• Fort Bascom: Soldiers, Comancheros, and Indians in the Canadian River Valley by James Bailey Blackshear (Univ of Okla Pr, 2016).
In 1862, the Confederate invasion of New Mexico Territory ended in disaster but the victorious Union forces that reoccupied the area constantly worried over the next two years about a renewed attack from Texas. In 1863, they built Fort Bascom near the Texas border along the banks of the Canadian River. Named after a Union officer killed at the Battle of Valverde, the fort defended the local population from Confederate and Southern Plains Indian raids.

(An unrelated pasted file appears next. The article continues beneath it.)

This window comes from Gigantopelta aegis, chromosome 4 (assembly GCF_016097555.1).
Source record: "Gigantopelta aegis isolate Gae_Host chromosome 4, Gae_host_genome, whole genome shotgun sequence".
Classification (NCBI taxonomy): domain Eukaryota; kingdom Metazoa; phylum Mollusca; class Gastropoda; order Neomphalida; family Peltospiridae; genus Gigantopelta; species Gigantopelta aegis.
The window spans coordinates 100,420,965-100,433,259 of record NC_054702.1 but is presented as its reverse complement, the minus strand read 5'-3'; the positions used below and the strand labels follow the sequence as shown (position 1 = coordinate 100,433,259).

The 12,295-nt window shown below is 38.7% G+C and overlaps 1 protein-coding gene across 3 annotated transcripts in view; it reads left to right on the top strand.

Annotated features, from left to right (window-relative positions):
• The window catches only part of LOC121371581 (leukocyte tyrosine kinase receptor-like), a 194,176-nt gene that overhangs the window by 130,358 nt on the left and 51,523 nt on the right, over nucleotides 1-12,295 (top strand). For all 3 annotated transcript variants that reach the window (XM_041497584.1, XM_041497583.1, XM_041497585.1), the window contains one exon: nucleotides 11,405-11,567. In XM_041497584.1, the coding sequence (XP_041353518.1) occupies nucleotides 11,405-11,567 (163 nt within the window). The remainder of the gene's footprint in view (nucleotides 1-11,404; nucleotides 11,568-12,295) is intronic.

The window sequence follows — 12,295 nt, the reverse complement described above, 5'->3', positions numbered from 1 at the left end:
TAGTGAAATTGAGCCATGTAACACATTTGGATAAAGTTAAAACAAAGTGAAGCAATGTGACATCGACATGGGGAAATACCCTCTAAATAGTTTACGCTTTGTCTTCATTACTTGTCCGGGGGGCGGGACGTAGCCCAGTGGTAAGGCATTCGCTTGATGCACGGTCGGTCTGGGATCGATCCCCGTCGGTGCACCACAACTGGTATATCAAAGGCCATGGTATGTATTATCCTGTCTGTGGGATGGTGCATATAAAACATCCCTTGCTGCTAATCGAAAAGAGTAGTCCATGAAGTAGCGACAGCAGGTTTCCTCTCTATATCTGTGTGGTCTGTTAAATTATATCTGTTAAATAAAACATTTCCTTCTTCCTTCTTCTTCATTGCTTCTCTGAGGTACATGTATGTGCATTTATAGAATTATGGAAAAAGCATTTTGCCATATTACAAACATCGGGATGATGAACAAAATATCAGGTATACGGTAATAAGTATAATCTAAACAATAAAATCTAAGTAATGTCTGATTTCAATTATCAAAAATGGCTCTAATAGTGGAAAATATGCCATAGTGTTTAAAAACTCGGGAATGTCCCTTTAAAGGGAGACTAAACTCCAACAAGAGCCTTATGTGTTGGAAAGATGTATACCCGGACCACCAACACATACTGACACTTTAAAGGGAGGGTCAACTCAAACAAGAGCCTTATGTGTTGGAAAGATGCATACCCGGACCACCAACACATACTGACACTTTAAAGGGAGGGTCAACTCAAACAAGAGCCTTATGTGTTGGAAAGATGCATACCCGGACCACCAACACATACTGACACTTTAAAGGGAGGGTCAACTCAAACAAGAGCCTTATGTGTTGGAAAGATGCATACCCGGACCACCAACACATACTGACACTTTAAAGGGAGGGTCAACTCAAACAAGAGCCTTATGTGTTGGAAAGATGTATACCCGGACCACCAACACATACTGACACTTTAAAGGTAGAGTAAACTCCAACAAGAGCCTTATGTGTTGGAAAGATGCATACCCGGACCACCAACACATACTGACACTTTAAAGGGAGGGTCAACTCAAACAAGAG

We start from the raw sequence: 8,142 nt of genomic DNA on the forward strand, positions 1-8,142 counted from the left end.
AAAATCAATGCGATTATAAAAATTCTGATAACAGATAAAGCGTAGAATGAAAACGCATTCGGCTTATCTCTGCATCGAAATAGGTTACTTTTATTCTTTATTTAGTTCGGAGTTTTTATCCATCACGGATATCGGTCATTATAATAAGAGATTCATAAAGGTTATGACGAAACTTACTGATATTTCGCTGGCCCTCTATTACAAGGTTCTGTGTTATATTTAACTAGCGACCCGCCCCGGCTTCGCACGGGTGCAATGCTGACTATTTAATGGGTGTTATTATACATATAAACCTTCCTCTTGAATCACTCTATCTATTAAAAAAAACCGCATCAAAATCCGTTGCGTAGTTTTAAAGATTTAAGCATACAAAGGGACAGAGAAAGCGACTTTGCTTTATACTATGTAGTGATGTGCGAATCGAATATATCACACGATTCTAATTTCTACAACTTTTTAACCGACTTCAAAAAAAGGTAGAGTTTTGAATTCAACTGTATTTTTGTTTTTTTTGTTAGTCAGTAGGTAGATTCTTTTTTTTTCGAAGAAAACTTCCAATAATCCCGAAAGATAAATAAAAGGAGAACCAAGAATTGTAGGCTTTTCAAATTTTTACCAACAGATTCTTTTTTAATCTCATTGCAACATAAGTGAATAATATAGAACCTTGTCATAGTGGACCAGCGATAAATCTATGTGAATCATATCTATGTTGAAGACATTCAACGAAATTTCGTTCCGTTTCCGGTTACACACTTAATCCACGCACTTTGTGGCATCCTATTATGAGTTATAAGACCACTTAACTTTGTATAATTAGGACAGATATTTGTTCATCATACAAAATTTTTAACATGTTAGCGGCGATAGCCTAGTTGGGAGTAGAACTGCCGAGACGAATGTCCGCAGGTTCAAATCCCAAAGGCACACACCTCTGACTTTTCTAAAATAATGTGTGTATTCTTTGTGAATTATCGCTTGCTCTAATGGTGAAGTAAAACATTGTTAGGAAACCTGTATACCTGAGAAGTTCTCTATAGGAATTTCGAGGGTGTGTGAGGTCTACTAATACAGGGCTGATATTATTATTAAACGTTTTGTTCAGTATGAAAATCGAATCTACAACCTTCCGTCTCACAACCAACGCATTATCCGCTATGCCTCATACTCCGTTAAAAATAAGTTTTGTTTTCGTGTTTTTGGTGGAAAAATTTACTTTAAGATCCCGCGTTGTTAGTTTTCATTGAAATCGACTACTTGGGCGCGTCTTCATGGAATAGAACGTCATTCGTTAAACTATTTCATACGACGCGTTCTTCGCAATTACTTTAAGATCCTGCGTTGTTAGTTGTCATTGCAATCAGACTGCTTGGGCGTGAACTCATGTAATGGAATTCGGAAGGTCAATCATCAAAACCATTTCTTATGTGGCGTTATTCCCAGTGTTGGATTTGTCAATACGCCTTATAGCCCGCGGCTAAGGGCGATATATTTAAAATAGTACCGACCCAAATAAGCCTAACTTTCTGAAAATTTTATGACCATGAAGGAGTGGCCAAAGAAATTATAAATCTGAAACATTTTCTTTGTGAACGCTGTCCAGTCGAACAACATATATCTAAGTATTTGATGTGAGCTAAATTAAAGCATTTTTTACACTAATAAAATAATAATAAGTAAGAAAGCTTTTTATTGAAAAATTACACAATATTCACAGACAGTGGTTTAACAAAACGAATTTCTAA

In Fort Bascom, author James Blackshear "presents the definitive history of this critical outpost in the American Southwest, along with a detailed view of army life on the late-nineteenth-century western frontier" and "shows the difficulties of maintaining a post in a harsh environment where scarce water and forage, long supply lines, poorly constructed facilities, and monotonous duty tested soldiers’ endurance."
In discussing the army's attempts to subjugate raiding Comanches and Kiowas, the book also examines frontier army logistics and the negative impact of the Comanchero trade.